SCADA Systems: Achilles Heel of Critical Infrastructure

SCADA systems are a crucial part of our economy--making them prime targets for attack

Our critical infrastructure is an attractive target for enemy nations, terrorist groups, or even run-of-the-mill cyber criminals, and many security experts believe that it is not remotely protected against cyber attacks. The SCADA systems that manage and control much of the critical infrastructure for the United States were not designed with security in mind, and are not engineered for an Internet-connected world.

SCADA systems are uniquely enticing because a successful attack could cripple a nation. The Stuxnet worm that targeted nuclear power capabilities in Iran contained a rootkit that could hijack the control and behavior of PLC (programmable logic controller) devices used for plant operations.

In a Wall Street Journal article Richard Clarke, former White House advisor on cyber security, warns that there is evidence that China has been actively probing and hacking the United States power grid. Clarke points out, "The only point to penetrating the grid's controls is to counter American military superiority by threatening to damage the underpinning of the U.S. economy. Chinese military strategists have written about how in this way a nation like China could gain an equal footing with the militarily superior United States."

Dr. Avishai, CTO of AlgoSec, recently discussed some of the challenges facing SCADA systems. Avishai notes, "In the old days, we worked with an ‘isolated network' assumption. The network operated with very simple communication protocols and over serial lines."

Avishai explains that SCADA networks were not designed with security in mind and can not differentiate between legitimate requests and malicious responses. SCADA systems were traditionally on isolated networks that would require an attacker to first gain physical access to the target facility.

"Hacking SCADA systems no longer requires physical access, just a network connection, a way to route packets to the logic controller and a way to bypass the traffic filters, which are all activities that hackers understand," proclaims Avishai.

Randy Abrams, director of technical education at ESET, agrees that SCADA systems have their weaknesses, but feels that the humans behind the networks, and social engineering attacks are the real weak point.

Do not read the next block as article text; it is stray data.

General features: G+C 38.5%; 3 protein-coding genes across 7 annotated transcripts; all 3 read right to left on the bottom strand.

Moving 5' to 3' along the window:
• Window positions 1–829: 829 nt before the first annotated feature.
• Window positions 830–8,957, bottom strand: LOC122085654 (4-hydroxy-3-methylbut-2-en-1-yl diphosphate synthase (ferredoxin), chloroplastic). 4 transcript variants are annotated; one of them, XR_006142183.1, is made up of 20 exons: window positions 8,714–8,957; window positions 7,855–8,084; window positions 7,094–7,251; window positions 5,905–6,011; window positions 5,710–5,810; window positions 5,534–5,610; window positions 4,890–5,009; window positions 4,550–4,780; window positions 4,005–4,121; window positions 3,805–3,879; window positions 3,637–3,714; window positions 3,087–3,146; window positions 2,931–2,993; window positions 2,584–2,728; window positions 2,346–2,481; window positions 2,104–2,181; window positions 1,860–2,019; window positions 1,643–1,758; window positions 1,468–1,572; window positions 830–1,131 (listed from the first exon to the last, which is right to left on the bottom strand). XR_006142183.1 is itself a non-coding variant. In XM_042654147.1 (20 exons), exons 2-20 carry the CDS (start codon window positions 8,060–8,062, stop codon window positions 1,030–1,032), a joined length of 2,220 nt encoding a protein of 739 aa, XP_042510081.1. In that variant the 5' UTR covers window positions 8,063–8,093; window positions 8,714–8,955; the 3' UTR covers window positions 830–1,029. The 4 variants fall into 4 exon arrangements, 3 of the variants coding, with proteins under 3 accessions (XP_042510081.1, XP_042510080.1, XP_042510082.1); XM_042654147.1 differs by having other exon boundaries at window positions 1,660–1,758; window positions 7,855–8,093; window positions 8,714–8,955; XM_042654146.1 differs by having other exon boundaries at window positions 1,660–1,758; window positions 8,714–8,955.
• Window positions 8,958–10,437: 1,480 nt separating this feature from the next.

There are two very significant human factors that come into play according to Abrams.The first follows the points made by Dr. Avishai--the false assumption that SCADA systems are somehow protected because they're not connected to the Internet. The false belief in security by obscurity leaves these systems exposed to risk.

"The other human factor is social engineering," says Abrams. "We have seen countless spear-phishing attacks that have resulted in compromise of military and private industry systems. The recent disclosure of a spear-phishing attack against high ranking US and south Korean officials, as well as journalists and dissidents that resulted in people divulging the passwords to their Gmail accounts demonstrates how incredibly little people understand about the nature of phishing attacks and social engineering in general."

The critical infrastructure is called that for a reason--it is the infrastructure that is essential for our society and economy to function. Combine the security flaws inherent in the SCADA systems themselves, with the with weaknesses in human nature and vulnerability to social engineering attacks, and you have a potential recipe for disaster.

Join the PC World newsletter!

Error: Please check your email address.
Rocket to Success - Your 10 Tips for Smarter ERP System Selection

Tags network securityhackersfirewallssupervisory control and data acquisition (SCADA)applicationssecuritysoftwaredata protection

Keep up with the latest tech news, reviews and previews by subscribing to the Good Gear Guide newsletter.

Tony Bradley

PC World (US online)
Show Comments

Most Popular Reviews

Latest Articles

Resources

PCW Evaluation Team

Matthew Stivala

HP OfficeJet 250 Mobile Printer

The HP OfficeJet 250 Mobile Printer is a great device that fits perfectly into my fast paced and mobile lifestyle. My first impression of the printer itself was how incredibly compact and sleek the device was.

Armand Abogado

HP OfficeJet 250 Mobile Printer

Wireless printing from my iPhone was also a handy feature, the whole experience was quick and seamless with no setup requirements - accessed through the default iOS printing menu options.

Azadeh Williams

HP OfficeJet Pro 8730

A smarter way to print for busy small business owners, combining speedy printing with scanning and copying, making it easier to produce high quality documents and images at a touch of a button.

Andrew Grant

HP OfficeJet Pro 8730

I've had a multifunction printer in the office going on 10 years now. It was a neat bit of kit back in the day -- print, copy, scan, fax -- when printing over WiFi felt a bit like magic. It’s seen better days though and an upgrade’s well overdue. This HP OfficeJet Pro 8730 looks like it ticks all the same boxes: print, copy, scan, and fax. (Really? Does anyone fax anything any more? I guess it's good to know the facility’s there, just in case.) Printing over WiFi is more-or- less standard these days.

Ed Dawson

HP OfficeJet Pro 8730

As a freelance writer who is always on the go, I like my technology to be both efficient and effective so I can do my job well. The HP OfficeJet Pro 8730 Inkjet Printer ticks all the boxes in terms of form factor, performance and user interface.

Michael Hargreaves

Windows 10 for Business / Dell XPS 13

I’d happily recommend this touchscreen laptop and Windows 10 as a great way to get serious work done at a desk or on the road.

Featured Content

Latest Jobs

Don’t have an account? Sign up here

Don't have an account? Sign up now

Forgot password?